“I sing the glories of cinchona and the man
Who first invented calomel."

Yes, if the Pilgrims had landed upon the fat Western prairies or the Southern savannas, they would never have made America; they would never have won a glory beyond that of Columbus, who only discovered America, whereas these men created it. (Applause.]

But not a place alone. New England is also a race; the race that plants colonies and makes nations; the race that carries everywhere a free press, a free pulpit, an open Bible, and that has almost learned to spell and parse its own language; the race which began the battle for civil and religious liberty in the time of Elizabeth, which fought the good fight at Edgehill, which, beside Concord Bridge, “fired the shot heard round the world," which made a continent secure for liberty at Appomattox. [Applause.)

And New England is not alone a place and a race; it is as well an idea, or a congeries of ideas, so closely joined as properly to be called but one; and this idea is not the idea of force, but the force of ideas.

But, gentlemen, I am in danger of forgetting that a marked characteristic of New Englanders is an unwillingness to talk, and especially to talk about themselves. And I know that you are eager to listen to the illustrious men whom we have the honor to gather about our humble board this evening.

CAUSES OF UNPOPULARITY

(Speech of Rev. Dr. Heman L. Wayland at the eighty-fourth annual dinner of the New England Society in the City of New York, December 23, 1889. The President, Cornelius N. Bliss, proposed the query for Dr. Wayland, “Why are New Englanders Unpopular?” enforcing it with the following quotations: “Do you question me as an honest man should do for my simple true judgment?” (Much Ado About Nothing, Act I, Sc. 1), and “Merit less solid less despite has bred: the man that makes a character makes foes” [Edward Young). Turning to Dr. Wayland, Mr. Bliss said: “Our sister, the New England Society of Philadelphia, to-night sends us greeting in the person of her honored President, whom I have the pleasure of presenting to you.” The eloquence of Dr. Wayland was loudly applauded; and Chauncey M. Depew declared that he had heard one of the best speeches to which he had ever listened at a New England dinner.)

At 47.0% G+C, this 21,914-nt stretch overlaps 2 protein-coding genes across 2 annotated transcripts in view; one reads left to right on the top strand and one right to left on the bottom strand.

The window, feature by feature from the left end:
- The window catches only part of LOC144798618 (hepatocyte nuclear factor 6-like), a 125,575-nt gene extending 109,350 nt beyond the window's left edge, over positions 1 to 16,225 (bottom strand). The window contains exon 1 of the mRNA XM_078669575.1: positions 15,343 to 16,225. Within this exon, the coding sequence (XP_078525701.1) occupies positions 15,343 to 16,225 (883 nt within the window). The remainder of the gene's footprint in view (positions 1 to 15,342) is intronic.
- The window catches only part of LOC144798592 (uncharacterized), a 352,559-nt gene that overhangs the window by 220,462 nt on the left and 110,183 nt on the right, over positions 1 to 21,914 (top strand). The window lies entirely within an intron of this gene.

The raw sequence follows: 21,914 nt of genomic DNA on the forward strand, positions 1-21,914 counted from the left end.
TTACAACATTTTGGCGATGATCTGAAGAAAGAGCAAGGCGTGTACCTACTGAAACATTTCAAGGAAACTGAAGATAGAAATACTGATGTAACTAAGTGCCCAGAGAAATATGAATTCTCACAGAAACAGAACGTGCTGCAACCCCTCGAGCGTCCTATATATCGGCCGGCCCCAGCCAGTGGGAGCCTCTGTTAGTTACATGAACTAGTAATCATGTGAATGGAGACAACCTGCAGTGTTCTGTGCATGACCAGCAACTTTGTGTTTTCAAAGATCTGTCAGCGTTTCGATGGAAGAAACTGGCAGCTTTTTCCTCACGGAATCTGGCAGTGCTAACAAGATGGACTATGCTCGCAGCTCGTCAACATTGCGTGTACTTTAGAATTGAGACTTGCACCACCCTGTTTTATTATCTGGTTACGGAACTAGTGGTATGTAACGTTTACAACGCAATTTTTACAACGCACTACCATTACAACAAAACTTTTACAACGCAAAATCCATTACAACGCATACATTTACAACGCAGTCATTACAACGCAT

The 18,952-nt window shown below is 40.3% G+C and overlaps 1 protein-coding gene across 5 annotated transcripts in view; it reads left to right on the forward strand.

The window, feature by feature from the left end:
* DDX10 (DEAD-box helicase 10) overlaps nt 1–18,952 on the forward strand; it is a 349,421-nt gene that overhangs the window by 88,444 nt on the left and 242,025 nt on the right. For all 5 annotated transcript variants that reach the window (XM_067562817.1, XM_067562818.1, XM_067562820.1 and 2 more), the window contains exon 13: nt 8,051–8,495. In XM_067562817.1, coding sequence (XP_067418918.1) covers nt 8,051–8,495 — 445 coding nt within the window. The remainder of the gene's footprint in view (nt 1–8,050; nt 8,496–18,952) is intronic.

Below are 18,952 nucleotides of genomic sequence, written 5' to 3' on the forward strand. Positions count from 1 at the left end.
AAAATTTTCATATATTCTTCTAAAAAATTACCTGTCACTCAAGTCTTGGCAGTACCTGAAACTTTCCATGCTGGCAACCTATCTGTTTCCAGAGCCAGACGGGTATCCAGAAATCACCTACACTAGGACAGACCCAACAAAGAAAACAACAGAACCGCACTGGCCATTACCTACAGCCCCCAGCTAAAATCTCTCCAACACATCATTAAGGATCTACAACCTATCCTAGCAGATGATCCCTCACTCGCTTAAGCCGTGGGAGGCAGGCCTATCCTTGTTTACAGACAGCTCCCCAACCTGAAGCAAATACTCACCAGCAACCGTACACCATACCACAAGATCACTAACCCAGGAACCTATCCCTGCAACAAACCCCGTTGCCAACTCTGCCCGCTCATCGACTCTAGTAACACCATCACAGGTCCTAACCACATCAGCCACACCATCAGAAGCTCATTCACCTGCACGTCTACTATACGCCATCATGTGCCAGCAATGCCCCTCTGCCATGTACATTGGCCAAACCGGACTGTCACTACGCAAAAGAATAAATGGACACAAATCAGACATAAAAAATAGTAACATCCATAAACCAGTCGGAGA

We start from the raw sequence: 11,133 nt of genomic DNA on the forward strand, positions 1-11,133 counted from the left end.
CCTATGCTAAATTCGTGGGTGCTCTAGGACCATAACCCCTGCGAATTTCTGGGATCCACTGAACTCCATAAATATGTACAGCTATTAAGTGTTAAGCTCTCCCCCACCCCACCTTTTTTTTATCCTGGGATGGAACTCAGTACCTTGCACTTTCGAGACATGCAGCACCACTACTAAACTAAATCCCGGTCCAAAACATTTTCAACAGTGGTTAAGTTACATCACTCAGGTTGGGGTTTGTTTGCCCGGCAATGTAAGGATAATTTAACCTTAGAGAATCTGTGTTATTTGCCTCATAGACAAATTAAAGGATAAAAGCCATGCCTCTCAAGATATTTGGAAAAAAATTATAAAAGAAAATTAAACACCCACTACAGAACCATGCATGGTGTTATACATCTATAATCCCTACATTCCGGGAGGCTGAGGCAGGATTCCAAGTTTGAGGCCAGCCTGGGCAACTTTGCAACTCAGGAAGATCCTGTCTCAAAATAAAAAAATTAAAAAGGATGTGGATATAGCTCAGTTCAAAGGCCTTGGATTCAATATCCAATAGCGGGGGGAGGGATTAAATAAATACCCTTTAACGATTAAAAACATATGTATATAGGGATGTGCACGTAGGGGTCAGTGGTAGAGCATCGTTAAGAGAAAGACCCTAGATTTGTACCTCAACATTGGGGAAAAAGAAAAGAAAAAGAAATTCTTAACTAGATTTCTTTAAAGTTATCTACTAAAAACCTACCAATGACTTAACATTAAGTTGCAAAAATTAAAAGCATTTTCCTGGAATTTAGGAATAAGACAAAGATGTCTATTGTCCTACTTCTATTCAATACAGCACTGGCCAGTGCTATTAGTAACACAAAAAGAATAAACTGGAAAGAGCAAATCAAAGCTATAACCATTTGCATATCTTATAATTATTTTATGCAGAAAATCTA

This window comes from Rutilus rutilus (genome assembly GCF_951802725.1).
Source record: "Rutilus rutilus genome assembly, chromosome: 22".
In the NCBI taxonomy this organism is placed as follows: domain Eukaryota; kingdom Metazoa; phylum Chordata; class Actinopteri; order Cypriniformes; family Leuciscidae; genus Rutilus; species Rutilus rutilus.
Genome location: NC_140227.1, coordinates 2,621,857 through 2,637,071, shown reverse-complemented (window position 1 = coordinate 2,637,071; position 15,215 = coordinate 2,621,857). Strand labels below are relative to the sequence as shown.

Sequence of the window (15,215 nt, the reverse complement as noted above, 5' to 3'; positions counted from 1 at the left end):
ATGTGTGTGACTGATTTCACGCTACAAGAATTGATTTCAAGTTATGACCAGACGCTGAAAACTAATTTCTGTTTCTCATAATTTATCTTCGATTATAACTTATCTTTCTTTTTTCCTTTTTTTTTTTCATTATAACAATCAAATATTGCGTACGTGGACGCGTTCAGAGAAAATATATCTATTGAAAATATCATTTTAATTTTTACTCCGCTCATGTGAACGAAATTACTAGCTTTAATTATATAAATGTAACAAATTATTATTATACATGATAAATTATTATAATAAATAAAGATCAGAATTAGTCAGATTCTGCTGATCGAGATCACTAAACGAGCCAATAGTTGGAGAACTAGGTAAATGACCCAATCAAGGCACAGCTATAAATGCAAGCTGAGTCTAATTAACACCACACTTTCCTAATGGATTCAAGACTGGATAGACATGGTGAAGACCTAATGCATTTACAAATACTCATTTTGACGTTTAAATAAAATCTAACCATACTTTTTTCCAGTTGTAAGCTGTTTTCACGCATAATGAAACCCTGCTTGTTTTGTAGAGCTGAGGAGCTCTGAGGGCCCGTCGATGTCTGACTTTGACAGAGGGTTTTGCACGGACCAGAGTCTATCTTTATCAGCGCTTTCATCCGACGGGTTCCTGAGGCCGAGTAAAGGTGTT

MR. PRESIDENT AND GENTLEMEN:That I am here this evening is as complete a mystery to me as to you. I do not know why your Society, at whose annual meetings orators are as the sand upon the seashore for multitude, should call upon Philadelphia, a city in which the acme of eloquence is attained by a Friends' Yearly Meeting, “ sitting under the canopy of silence.” I can only suppose that you designed to relieve the insufferable brilliancy of your annual festival, that you wished to dilute the highly-flavored, richly-colored, full-bodied streams of the Croton with the pure, limpid, colorless (or, at any rate, only drab-colored) waters of the Schuylkill. [Laughter.]

My first and wiser impulse was to decline the invitation with which you honored me, or rather the Society of which